Disasters a threat to VN development

The increasing intensity and devastation caused by natural disasters continues to pose an “enormous challenge” to the nation, causing severe losses of assets and human life, and threatens to derail Vietnam’s development.
Vietnam’s worst drought in 90 years killed off vast areas crops in the Mekong Delta last year. (Photo: VNA/VNS)
Vietnam’s worst drought in 90 years killed off vast areas crops in the Mekong Delta last year. (Photo: VNA/VNS)
The statement was made by  President Tran Dai Quang in a letter penned for the 71st celebration of the Traditional Day on Natural Disaster Prevention (May 22, 1946 – May 22, 2017).
As one of five countries facing the most severe impacts of climate change, and having suffered from 20 forms of natural disaster in the last year, Vietnam is in a perilous position. In these circumstances caution is not just advised but required. Disaster prevention must become “the responsibility of all people, no one is excluded,” according to Minister of Agriculture and Rural Development, Nguyen Xuan Cuong.
“The annual disaster prevention day serves as a solemn reminder that natural disasters can strike anywhere in the country, with increasing severity,” Cuong said.
“Every organisation and individual, from the public or private sector, and society as a whole must stay vigilant and must adopt a proactive approach to developing appropriate coping mechanisms,” he added.
The way to work around a limited State budget is to focus on awareness-raising campaigns, the agriculture minister said, adding that media organisations play a crucial role in this, from forecasting to helping with post-disaster recovery.
According to the Central Steering Committee for Natural Disaster Prevention and Control – which the minister currently chairs, natural disasters last year caused a total of VND40 trillion (approximately US$1.8 billion) in economic losses for Vietnam. In the span of the last 30 years, economic losses from natural disasters cost Vietnam an average of 1-1.5 percent of its GDP per year, the committee said.
Calamities in 2016 left 264 people dead or missing, plus 431 injured. As many as 5,000 houses were destroyed or swept away while another 360,000 sustained varying levels of damage from flooding and high winds; 800,000ha of rice and crops were damaged; in addition, millions of cubic metres of soil and rock from landslides buried traffic and irrigation infrastructure.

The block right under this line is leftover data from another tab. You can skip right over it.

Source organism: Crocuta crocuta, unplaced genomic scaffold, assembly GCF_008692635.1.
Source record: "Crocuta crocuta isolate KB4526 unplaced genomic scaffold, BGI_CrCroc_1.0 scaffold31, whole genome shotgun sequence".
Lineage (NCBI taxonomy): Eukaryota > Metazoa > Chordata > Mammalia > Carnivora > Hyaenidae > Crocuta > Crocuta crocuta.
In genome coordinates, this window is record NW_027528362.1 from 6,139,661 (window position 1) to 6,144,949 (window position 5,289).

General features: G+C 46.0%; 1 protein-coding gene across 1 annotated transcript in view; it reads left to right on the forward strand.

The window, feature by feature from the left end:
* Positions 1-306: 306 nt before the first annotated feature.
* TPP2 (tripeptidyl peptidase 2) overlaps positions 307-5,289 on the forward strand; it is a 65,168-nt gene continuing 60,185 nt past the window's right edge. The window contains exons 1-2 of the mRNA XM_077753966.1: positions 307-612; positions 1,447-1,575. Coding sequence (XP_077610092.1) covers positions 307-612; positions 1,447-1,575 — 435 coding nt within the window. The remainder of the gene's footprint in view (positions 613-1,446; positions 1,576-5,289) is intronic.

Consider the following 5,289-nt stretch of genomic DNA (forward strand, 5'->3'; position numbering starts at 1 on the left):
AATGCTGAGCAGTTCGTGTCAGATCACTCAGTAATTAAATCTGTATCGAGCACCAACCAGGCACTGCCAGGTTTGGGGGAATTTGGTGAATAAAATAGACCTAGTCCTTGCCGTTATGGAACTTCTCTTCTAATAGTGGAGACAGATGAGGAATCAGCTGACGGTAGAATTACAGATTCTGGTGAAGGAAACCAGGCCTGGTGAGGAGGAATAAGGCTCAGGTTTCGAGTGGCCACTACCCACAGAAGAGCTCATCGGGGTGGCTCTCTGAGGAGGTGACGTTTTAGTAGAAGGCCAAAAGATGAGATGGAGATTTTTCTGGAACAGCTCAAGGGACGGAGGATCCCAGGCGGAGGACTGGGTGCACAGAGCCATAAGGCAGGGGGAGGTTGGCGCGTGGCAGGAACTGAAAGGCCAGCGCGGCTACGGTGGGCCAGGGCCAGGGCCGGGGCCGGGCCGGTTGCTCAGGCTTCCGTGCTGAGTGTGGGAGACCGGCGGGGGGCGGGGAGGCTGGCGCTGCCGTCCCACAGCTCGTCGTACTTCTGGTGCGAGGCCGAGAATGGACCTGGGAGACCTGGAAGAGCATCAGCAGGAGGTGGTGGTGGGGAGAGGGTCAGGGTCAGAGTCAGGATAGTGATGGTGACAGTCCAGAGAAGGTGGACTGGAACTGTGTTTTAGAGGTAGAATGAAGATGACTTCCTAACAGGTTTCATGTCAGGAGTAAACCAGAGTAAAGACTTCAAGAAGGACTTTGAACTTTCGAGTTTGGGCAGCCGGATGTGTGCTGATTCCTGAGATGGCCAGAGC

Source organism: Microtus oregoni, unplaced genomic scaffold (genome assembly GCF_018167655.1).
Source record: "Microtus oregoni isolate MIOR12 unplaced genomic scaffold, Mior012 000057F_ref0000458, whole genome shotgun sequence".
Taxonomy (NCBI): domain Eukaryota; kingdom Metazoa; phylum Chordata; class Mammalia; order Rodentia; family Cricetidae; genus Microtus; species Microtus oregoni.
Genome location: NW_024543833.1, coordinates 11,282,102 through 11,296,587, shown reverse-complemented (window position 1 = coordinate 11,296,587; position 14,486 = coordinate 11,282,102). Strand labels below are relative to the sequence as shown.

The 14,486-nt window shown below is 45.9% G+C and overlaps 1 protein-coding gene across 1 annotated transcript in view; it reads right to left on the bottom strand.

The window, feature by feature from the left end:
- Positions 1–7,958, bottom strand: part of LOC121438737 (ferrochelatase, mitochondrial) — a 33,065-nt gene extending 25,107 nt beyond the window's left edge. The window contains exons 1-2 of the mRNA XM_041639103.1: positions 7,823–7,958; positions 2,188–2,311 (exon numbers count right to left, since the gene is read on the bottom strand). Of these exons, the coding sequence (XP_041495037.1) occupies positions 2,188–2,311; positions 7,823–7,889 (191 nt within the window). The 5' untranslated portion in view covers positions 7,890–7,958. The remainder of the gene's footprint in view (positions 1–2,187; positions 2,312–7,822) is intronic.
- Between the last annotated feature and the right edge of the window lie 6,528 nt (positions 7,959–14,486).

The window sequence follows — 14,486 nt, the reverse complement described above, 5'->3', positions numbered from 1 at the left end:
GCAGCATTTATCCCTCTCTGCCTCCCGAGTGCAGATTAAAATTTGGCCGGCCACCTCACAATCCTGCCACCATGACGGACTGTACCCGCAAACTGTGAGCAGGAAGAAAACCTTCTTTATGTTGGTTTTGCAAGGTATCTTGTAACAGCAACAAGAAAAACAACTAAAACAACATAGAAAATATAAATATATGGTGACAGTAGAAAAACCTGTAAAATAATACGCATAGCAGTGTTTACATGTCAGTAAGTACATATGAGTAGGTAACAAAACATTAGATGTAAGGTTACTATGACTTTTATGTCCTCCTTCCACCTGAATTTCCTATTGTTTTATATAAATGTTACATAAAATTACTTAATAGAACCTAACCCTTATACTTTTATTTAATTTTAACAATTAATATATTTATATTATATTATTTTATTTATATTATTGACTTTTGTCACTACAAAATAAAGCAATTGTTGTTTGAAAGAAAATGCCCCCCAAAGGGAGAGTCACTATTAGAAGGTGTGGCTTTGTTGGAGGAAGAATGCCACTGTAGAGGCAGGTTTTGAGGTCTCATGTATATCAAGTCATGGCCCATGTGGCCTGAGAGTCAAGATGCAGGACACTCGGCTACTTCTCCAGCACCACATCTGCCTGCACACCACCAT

However, as the head of MARD said, if not for the Government’s response and efforts made by people, the consequences could have been far worse.
According to predictions from Vietnam’s National Centre for Hydro-meteorological Forecasting, climate conditions this year continue to be complicated. The centre warns that some 15-17 storms and tropical depressions are expected to form in the East Sea this year, a higher number compared to the average annual rate, with three to four predicted to make landfall. In just the few first months, strange phenomena have already been observed, with an unusually warm winter and late cold spells, heralding a year of uncertain weather.
“In 2016, the Government spent VND5.6 trillion ($246.8 million) on prevention efforts alone, with infrastructure and other related construction not yet accounted for. This year, the “four on-the-spot motto” (leadership, human resources, means and logistics on-the-spot), which has proved efficient in the past, will continue to be the guiding principle for all localities,” according to MARD.
Deputy Prime Minister Trinh Dinh Dung, in an event named “Collaborating to cope with natural disasters,” held on Monday in Da Nang, urged local governments to pre-emptively relocate people in areas prone to flooding and landslides to safer zones and support poor households to build flood-resistant houses.
More monitoring stations must be established, especially in the central region, which usually takes the brunt of storms and other disasters, Dung said. He also asked military forces to continue fulfilling their key role in rescue and salvage efforts when disasters strike.
Last week, the United Nations Children’s Fund (UNICEF) in Vietnam and MARD called for more investment to help alleviate children’s vulnerability against worsening natural disasters and climate change. UNICEF Chief Representative said that the Sendai Framework for Disaster Risk Mitigation and Sustainable Development goals that Vietnam and UNICEF is working on in close collaboration gives priority to children since it will elevate the community’s resilience.
Since August 2016, UNICEF and the Vietnamese Government have provided emergency aid for children and women hit by drought and saline intrusion in 10 provinces of the Central Highlands, the coastal south central region and the Mekong Delta, sourced from the Japanese Government and the United Nations’ Central Emergency Response Fund. Nearly 140,000 Vietnamese people have benefited from the effort.

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